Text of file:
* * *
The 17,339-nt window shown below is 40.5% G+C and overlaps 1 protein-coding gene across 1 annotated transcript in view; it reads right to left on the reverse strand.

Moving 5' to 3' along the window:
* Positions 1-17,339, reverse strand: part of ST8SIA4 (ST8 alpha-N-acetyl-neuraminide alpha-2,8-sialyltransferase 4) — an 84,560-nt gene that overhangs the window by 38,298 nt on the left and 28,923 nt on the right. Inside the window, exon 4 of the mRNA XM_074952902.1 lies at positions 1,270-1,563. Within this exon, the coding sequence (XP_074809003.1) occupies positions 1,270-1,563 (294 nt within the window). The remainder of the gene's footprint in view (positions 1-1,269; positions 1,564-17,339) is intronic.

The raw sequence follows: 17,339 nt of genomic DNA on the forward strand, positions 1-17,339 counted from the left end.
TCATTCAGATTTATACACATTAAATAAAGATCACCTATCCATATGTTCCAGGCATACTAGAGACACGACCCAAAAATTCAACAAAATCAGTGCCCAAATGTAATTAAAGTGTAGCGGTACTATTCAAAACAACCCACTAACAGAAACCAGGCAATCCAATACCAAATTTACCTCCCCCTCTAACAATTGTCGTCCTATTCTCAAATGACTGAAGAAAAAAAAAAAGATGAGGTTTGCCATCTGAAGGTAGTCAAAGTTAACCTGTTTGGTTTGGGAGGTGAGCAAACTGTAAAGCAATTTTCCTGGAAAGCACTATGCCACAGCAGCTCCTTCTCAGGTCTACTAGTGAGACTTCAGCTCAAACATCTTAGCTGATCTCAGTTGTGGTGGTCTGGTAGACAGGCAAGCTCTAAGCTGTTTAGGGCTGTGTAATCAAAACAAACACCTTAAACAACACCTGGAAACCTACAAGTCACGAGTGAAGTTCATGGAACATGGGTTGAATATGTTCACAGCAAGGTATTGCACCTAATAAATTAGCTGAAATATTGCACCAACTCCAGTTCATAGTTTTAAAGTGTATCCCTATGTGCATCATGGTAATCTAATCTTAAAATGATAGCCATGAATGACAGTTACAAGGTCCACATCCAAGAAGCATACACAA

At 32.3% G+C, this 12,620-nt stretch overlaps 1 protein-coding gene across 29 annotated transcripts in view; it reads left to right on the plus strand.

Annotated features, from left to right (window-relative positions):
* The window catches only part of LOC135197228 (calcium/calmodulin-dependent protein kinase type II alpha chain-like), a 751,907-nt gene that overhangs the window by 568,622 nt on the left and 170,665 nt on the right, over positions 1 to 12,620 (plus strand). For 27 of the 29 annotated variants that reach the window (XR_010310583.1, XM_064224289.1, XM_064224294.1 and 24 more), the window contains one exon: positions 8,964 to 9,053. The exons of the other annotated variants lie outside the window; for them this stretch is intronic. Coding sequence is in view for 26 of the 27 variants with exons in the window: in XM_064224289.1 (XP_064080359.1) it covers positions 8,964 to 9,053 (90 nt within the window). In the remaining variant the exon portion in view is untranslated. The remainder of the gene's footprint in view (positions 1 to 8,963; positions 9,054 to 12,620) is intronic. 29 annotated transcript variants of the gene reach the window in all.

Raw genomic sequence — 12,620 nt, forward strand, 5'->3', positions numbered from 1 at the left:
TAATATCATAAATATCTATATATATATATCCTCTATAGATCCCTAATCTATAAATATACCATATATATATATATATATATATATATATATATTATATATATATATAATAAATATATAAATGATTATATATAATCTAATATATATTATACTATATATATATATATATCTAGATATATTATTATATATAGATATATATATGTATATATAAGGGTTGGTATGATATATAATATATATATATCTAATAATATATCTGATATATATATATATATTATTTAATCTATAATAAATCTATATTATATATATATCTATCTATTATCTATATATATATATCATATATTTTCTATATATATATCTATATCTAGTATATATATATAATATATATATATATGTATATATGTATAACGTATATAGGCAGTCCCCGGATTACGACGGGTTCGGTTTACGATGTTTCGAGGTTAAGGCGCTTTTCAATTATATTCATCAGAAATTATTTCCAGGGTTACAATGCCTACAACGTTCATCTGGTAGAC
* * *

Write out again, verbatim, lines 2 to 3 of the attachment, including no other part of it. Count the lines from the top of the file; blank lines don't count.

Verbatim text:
Moving 5' to 3' along the window:
* Positions 1-17,339, reverse strand: part of ST8SIA4 (ST8 alpha-N-acetyl-neuraminide alpha-2,8-sialyltransferase 4) — an 84,560-nt gene that overhangs the window by 38,298 nt on the left and 28,923 nt on the right. Inside the window, exon 4 of the mRNA XM_074952902.1 lies at positions 1,270-1,563. Within this exon, the coding sequence (XP_074809003.1) occupies positions 1,270-1,563 (294 nt within the window). The remainder of the gene's footprint in view (positions 1-1,269; positions 1,564-17,339) is intronic.